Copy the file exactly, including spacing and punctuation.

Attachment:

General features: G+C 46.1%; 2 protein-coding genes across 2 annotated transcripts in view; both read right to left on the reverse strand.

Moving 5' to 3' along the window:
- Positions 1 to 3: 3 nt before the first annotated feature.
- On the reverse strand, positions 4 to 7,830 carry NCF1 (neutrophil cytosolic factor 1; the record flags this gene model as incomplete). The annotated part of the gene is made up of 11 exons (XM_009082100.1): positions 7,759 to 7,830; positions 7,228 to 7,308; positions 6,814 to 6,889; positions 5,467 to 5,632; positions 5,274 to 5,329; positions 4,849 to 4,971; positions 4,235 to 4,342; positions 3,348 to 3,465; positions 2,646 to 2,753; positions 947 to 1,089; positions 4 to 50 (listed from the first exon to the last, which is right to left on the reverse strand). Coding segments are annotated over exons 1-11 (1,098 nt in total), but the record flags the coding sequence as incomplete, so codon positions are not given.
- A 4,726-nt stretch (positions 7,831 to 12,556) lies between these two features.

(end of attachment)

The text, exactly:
General features: G+C 46.1%; 2 protein-coding genes across 2 annotated transcripts in view; both read right to left on the reverse strand.

Moving 5' to 3' along the window:
- Positions 1 to 3: 3 nt before the first annotated feature.
- On the reverse strand, positions 4 to 7,830 carry NCF1 (neutrophil cytosolic factor 1; the record flags this gene model as incomplete). The annotated part of the gene is made up of 11 exons (XM_009082100.1): positions 7,759 to 7,830; positions 7,228 to 7,308; positions 6,814 to 6,889; positions 5,467 to 5,632; positions 5,274 to 5,329; positions 4,849 to 4,971; positions 4,235 to 4,342; positions 3,348 to 3,465; positions 2,646 to 2,753; positions 947 to 1,089; positions 4 to 50 (listed from the first exon to the last, which is right to left on the reverse strand). Coding segments are annotated over exons 1-11 (1,098 nt in total), but the record flags the coding sequence as incomplete, so codon positions are not given.
- A 4,726-nt stretch (positions 7,831 to 12,556) lies between these two features.